PR 05405.053 Washington
A. PR 00-109 Validity of Marriage
DATE: April 2, 1999
A marriage license may not be used until 3 days after the date of application. A marriage that does not comply with the three-day waiting period required by the Washington statute is voidable. A voidable marriage is valid for all purposes until annulled and can be attacked only in a direct proceeding during the lifetime of both spouses.
You have asked for a legal opinion regarding the validity of a marriage in which the applicant and the spouse entered into a ceremony prior to the expiration of the State-mandated waiting period.
The claimant, Deborah J. B~, and her putative spouse, Douglas H~, applied for a marriage license on February 2, 1998, in the State of Washington. Two days later on February 4, 1998, Reverend Steve P. S~ performed the marriage ceremony and signed the Marriage License. Two individuals, Jon and Sandy M~, witnessed the ceremony.
Recently, Ms. B~ filed for widow's benefits on the record of Robert A. J~, SSN ~, her previous husband. She claims that her marriage to Mr. H~ is not valid.
For the reasons set forth below, we find that the marriage of Deborah J. B~ and Douglas H~ is a valid but voidable by court decree.
Section 216(h)(1)(A) of the Social Security Act, 42 U.S.C.A. § 416(h)(1)(A), provides:
An applicant is the wife, husband, widow, or widower of a fully or currently insured individual for purposes of this title if the courts of the State in which such insured individual is domiciled at the time such applicant files an application, would find that such applicant and such insured individual were validly married at the time such applicant files such application . . .. If such courts would not find that such applicant and such insured individual were validly married at such time, such applicant shall, nevertheless be deemed to be the wife, husband, widow, or widower, as the case may be, of such insured individual if such applicant would, under the laws applied by such courts in determining the devolution of intestate personal property, have the same status with respect to the taking of such property as a wife, husband, widow, or widower of such insured individual.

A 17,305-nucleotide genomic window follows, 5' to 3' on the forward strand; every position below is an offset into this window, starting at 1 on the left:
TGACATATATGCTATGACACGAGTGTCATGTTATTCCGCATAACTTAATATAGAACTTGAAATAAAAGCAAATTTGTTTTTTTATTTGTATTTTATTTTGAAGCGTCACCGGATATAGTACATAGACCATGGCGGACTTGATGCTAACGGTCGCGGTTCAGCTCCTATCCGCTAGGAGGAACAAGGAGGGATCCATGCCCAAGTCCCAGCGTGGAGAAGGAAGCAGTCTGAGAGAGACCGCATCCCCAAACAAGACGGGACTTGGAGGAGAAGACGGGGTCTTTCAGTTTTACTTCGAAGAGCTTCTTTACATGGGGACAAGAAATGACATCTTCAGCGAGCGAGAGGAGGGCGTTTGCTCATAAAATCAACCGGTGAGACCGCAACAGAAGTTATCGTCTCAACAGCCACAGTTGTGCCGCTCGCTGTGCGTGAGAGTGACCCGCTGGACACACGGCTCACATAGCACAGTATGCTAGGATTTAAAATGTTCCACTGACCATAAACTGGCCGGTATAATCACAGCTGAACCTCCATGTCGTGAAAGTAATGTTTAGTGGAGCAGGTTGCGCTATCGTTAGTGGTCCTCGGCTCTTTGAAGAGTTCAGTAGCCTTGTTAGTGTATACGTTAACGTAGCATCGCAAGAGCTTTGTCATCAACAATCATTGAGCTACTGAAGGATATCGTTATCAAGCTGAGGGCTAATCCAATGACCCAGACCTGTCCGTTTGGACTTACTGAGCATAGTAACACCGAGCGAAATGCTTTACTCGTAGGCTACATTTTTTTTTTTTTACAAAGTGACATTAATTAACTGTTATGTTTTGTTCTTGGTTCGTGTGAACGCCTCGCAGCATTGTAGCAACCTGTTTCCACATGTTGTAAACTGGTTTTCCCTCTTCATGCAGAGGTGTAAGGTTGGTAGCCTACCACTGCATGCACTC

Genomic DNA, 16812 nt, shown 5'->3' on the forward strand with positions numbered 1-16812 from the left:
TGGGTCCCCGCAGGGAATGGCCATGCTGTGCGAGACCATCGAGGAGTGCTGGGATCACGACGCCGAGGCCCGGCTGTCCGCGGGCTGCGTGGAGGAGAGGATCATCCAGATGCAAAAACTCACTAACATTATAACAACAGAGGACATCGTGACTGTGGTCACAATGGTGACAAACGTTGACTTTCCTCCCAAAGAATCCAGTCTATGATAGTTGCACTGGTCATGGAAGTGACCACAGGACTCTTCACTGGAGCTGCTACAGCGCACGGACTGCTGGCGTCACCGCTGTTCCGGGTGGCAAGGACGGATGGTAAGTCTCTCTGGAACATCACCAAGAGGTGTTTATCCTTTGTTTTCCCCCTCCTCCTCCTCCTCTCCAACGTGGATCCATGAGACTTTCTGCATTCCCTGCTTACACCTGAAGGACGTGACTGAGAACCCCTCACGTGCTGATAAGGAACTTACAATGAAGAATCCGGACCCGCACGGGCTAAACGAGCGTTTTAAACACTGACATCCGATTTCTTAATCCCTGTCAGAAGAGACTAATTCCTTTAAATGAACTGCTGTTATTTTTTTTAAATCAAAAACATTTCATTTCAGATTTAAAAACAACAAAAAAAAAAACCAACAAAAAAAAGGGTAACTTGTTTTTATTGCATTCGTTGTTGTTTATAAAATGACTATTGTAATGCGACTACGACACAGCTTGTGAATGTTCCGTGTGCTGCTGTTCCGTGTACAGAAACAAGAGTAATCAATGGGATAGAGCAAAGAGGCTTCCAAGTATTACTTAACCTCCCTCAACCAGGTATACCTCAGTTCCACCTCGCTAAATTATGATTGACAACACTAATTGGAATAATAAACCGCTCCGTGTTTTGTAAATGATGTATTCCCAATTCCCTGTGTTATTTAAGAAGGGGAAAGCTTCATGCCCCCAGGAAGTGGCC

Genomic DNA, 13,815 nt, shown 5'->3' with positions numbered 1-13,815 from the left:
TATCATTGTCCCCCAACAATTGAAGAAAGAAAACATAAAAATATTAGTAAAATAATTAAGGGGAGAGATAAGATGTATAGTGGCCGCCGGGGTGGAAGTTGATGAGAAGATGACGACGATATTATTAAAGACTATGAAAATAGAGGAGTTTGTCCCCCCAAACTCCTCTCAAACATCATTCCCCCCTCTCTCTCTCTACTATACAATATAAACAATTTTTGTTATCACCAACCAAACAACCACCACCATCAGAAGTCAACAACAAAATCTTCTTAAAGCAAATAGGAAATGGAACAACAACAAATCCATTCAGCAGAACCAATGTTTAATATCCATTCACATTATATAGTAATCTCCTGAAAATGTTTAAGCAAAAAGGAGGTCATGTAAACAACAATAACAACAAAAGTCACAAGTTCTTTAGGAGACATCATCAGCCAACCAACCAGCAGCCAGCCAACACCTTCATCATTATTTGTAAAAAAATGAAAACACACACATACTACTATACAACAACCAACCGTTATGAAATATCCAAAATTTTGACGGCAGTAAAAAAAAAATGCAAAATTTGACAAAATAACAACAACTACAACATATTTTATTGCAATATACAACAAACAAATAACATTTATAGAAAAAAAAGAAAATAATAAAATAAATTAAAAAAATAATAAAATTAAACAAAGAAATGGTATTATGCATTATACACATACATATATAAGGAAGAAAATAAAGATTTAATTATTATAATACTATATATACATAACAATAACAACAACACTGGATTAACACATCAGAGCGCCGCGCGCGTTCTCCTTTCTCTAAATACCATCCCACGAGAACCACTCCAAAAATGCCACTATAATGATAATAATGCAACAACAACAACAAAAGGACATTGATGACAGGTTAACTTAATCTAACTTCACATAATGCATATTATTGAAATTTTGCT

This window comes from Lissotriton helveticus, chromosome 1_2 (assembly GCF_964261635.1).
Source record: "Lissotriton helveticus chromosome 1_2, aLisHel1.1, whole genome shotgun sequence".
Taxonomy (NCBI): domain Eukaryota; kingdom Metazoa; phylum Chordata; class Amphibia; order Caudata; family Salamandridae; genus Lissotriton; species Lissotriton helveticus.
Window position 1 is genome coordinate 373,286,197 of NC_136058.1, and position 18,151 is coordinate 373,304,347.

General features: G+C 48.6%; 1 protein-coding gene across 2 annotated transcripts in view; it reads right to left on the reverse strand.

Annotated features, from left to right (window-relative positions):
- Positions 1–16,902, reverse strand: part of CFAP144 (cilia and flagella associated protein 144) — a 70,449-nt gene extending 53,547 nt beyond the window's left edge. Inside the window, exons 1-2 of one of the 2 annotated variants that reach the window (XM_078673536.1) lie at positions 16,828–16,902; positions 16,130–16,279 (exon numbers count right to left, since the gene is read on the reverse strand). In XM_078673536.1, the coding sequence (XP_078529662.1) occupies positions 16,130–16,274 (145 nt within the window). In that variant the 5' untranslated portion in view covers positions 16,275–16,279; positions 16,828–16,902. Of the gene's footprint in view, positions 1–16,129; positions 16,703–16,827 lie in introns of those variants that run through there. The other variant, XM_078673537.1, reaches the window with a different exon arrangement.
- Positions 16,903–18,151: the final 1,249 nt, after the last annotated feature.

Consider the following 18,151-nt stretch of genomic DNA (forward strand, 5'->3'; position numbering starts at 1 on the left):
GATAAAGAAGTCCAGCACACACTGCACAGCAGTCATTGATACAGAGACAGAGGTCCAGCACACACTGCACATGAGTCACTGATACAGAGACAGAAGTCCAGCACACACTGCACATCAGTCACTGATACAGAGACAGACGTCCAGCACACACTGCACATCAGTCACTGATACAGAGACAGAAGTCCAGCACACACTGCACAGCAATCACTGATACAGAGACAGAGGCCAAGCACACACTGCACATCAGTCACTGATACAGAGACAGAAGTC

Two Washington statutes address the requisites of ceremonial marriage. The first states:
Before any persons can be joined in marriage, they shall procure a license from a county auditor, as provided in RCW 26.04.150 through 26.04.190.
Wash. Rev. Code § 26.04.140 (1998). The second statute states:
The county auditor may issue the marriage license at the time of application, but shall issue such license no later than the third full day following the date of the application. A marriage license issued pursuant to the provisions of this chapter may not be used until three days after the date of application and shall become void if the marriage is not solemnized within sixty days of the date of the issuance of the license, and the county auditor shall notify the applicant in writing of this requirement at the time of issuance of the license.
Wash. Rev. Code § 26.04.180 (1998). In the present case, Ms. B~ and Mr. H~ should have waited until February 5, 1998 (which is three days from the date of the marriage application) to marry. Instead, they married one day early.
A marriage that does not comply with the three-day waiting period required by § 26.04.180 is voidable. Estate of Alda May Thomas Crittenden v. Crittenden, 29 Or.App. 189, 191 (1977) (applying Washington law). A “voidable marriage is valid for all purposes until annulled, and can be attacked only in a direct proceeding during the lifetime of both spouses.” Romano v. Romano 40 Wash.2d 796, 803-04 (1952). In other words, the marriage remains valid until it is set aside by court decree in an action brought during the lifetime of the spouses. Id. at 803. In this case, there is no evidence that Ms. B~ or Mr. H~ has filed a court action to annul or set aside the marriage. Until one or the other files the court action and obtains a court decree, the marriage remains valid for all purposes.